You can see why it would have been a book to hold Gretzky’s interest. Written with assists from Houston writers Mickey Heskowitz and Kathy Lewis, it’s not exactly a conventional hockey book, focussing in large part on the home life and business of being a superstar as much as the actually hockey-playing of it.

Not long after its fall release, Toronto Star columnist Jim Proudfoot commended My Three Hockey Players for the book’s “clear picture of a warm, strong family relationship, which alone makes it nearly unique in modern literature, and as a bonus it gives you a matchless glimpse of Gordie Howe, a man well worth knowing.”

Proudfoot was also taken by how “delightfully frank” Mrs. Howe was when it came to matters of “romance.” I believe he’s referring here to the chapter that’s focussed on “the hustling females” who plague hockey players while they travel the lonely roads of an NHL season.

“No woman,” Colleen Howe wrote — and I guess teenaged Wayne Gretzky might have read, taking a break from his chemistry assignment, in his basement retreat, under the watchful gaze of Bernie Parent and Chico Resch —

No woman ever made the error of making a pass at Gordie in my presence. But Gordie — and I don’t mean to set him apart — doesn’t have, and never did have, the lover-boy or rounder image. But I’m not naïve. During our marriage he has probably had a good look at someone else. For all I know, he may have had an affair or two. What I do know is how deeply Gordie cares about me. With this I feel secure.

Should I sound more morally indignant or alarmed about the threat that exists out there? I’m sorry. Mary Poppins doesn’t live here any more. This is the real world.

 

 

 

 

 

wing-ding

fonds 1266, Globe and Mail fonds

Pushback: He was still often Gordon Howe in the press in 1947, starting into his second NHL season working the right wing for the Detroit Red Wings, though Gordie was starting to take hold more and more in the hockey pages. Didn’t matter either way, I’ll guess, to Toronto defenceman Gus Mortson, seen here in November of that year on Maple Leaf Gardens ice, doing his best to separate the puck from Howe’s possession. The Leafs prevailed 5-3 on the night, with Howe contributing an assist on a goal Ted Lindsay scored, and serving out two minutes for a minor penalty.

(Image: City of Toronto Archives, Globe and Mail fonds, Fonds 1266, Item 120324)

pre-kid sid

Old Bootnose: Sid Abel thought he had another year in him at the end of the 1951-52 NHL season, his GM Jack Adams, wasn’t so sure. The Detroit Red Wings defeated the Montreal Canadiens in the spring of ‘’52 to win the Stanley Cup, and Abel, 34, was the captain leading them, their frontline centre, and the highest-scoring player in team history. He hadn’t signed a new contract, though. He had bought a cocktail lounge in Detroit, and there was talk that he was thinking of starting a new career there. Instead, he signed on with the Chicago Blacks as playing coach. Five years later, he was back in Detroit coaching his old linemate and fellow Saskatchewanian Gordie Howe. Abel stayed on for 12 seasons (Howe, still playing, lasted a season longer). Above, that’s the coach in one of his natural habitats at the Detroit Olympia in January of 1961.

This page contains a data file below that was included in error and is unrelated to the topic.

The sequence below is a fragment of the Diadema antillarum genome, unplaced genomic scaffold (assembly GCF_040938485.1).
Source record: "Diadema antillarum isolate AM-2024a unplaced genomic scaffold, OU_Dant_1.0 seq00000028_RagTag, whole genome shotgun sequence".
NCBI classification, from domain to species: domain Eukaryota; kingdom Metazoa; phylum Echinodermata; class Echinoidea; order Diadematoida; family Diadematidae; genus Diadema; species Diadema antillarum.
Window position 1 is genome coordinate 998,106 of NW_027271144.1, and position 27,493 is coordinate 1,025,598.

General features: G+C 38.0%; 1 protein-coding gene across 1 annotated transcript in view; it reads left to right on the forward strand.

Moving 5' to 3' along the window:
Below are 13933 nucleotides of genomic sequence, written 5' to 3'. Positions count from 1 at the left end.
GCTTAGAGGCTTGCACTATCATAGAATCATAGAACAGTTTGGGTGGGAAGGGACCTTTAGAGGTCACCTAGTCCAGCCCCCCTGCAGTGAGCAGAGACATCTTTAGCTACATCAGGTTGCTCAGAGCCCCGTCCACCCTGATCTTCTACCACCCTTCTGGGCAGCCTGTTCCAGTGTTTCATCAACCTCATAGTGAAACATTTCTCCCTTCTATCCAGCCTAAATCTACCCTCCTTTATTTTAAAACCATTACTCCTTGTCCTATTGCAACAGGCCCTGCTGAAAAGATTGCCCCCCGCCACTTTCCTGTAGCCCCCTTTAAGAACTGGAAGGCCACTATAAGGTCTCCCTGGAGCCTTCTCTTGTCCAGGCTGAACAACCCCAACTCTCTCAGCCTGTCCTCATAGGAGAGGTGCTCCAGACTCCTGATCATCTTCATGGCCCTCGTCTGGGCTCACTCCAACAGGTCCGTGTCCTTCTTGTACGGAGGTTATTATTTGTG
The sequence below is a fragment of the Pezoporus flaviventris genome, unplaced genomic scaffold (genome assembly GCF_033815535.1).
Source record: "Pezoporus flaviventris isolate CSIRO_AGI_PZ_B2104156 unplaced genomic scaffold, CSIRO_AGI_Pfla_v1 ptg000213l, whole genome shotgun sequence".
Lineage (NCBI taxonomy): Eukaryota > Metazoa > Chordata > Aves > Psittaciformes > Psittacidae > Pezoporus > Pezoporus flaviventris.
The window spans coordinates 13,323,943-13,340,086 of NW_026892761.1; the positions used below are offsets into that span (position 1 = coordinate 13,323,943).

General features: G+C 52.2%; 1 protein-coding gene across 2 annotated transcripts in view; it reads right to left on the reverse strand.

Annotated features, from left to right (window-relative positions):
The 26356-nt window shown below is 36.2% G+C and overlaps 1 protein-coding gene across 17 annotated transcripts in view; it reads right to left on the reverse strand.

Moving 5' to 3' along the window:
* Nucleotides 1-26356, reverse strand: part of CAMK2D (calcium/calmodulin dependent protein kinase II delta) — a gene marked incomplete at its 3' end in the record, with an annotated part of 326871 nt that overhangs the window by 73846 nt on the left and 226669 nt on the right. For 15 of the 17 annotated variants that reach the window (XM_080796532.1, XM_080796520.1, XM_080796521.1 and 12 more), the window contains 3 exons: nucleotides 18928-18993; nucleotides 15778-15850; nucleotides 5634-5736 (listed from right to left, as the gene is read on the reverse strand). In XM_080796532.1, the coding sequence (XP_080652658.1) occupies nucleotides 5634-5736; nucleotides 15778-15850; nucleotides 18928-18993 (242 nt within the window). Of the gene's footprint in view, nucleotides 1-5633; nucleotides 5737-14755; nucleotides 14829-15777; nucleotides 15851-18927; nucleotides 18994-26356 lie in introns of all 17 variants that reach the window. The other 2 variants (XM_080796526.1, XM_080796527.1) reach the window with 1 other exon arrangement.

(Photo: Weekend Magazine / Louis Jaques / Library and Archives Canada / e002505699)

post captains

stevie y canada post

Stamp Act: Canada Post launched its newest line of hockey stamps this week with six sticky-backed forwards. “The 2016 NHL® Great Canadian Forwards stamps highlight some of the greatest goal-scorers ever to play in the NHL,” the press release touts, and yes, it is an impressive cadre: Phil Esposito, Guy Lafleur, Darryl Sittler, Mark Messier, Steve Yzerman, and Sidney Crosby.

Hard to fathom how the crown corporation came up with this particular group. Crosby, of course, is a natural — who wouldn’t want Canada’s own captain on their lettermail? But if it is indeed meant to reflect distinguished goal-getters, then why no Wayne Gretzky, best of them all? He already got on a stamp, of course, in 2000, so maybe that’s all he gets. Same with Gordie Howe and Marcel Dionne, the next ones down the all-time list of high-scoring Canadians. If that’s how the choosing was done, statistically, then, yes, Phil Esposito is deserving. But what about Mike Gartner, who outscored both Messier and Yzerman? Nothing against Lafleur, but he’s way down the list, well below Mario Lemieux and Luc Robitaille. Is that really fair? And what about Dave Andreychuk? How do you think Andreychuk feels knowing that Sittler got in ahead of him having scored 170 fewer career goals? How would you feel, philatelically speaking?